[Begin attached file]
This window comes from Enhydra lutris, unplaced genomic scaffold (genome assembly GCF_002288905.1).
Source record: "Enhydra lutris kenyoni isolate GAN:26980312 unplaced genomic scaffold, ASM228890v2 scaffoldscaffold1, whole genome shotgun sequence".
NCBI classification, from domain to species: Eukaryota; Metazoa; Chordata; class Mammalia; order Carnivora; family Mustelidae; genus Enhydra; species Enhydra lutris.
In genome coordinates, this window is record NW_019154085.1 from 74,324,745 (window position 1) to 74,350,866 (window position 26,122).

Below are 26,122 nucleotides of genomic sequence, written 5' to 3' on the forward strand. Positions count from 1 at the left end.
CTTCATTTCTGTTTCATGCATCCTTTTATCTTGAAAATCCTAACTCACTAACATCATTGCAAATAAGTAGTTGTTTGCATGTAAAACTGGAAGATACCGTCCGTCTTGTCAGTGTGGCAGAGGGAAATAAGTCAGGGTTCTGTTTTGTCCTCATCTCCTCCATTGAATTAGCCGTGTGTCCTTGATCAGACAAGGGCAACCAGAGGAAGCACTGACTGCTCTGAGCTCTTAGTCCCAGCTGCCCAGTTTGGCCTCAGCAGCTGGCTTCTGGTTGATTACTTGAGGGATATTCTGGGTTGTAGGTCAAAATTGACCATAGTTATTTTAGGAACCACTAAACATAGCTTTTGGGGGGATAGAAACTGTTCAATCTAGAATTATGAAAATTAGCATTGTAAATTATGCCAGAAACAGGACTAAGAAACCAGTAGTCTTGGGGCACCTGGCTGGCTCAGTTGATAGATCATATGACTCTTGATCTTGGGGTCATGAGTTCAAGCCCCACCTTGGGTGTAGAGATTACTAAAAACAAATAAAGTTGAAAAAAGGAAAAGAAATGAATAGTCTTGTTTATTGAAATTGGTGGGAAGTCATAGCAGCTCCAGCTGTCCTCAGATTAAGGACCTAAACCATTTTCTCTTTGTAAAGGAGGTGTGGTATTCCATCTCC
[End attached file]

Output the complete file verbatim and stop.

This window comes from Enhydra lutris, unplaced genomic scaffold (genome assembly GCF_002288905.1).
Source record: "Enhydra lutris kenyoni isolate GAN:26980312 unplaced genomic scaffold, ASM228890v2 scaffoldscaffold1, whole genome shotgun sequence".
NCBI classification, from domain to species: Eukaryota; Metazoa; Chordata; class Mammalia; order Carnivora; family Mustelidae; genus Enhydra; species Enhydra lutris.
In genome coordinates, this window is record NW_019154085.1 from 74,324,745 (window position 1) to 74,350,866 (window position 26,122).

Below are 26,122 nucleotides of genomic sequence, written 5' to 3' on the forward strand. Positions count from 1 at the left end.
CTTCATTTCTGTTTCATGCATCCTTTTATCTTGAAAATCCTAACTCACTAACATCATTGCAAATAAGTAGTTGTTTGCATGTAAAACTGGAAGATACCGTCCGTCTTGTCAGTGTGGCAGAGGGAAATAAGTCAGGGTTCTGTTTTGTCCTCATCTCCTCCATTGAATTAGCCGTGTGTCCTTGATCAGACAAGGGCAACCAGAGGAAGCACTGACTGCTCTGAGCTCTTAGTCCCAGCTGCCCAGTTTGGCCTCAGCAGCTGGCTTCTGGTTGATTACTTGAGGGATATTCTGGGTTGTAGGTCAAAATTGACCATAGTTATTTTAGGAACCACTAAACATAGCTTTTGGGGGGATAGAAACTGTTCAATCTAGAATTATGAAAATTAGCATTGTAAATTATGCCAGAAACAGGACTAAGAAACCAGTAGTCTTGGGGCACCTGGCTGGCTCAGTTGATAGATCATATGACTCTTGATCTTGGGGTCATGAGTTCAAGCCCCACCTTGGGTGTAGAGATTACTAAAAACAAATAAAGTTGAAAAAAGGAAAAGAAATGAATAGTCTTGTTTATTGAAATTGGTGGGAAGTCATAGCAGCTCCAGCTGTCCTCAGATTAAGGACCTAAACCATTTTCTCTTTGTAAAGGAGGTGTGGTATTCCATCTCC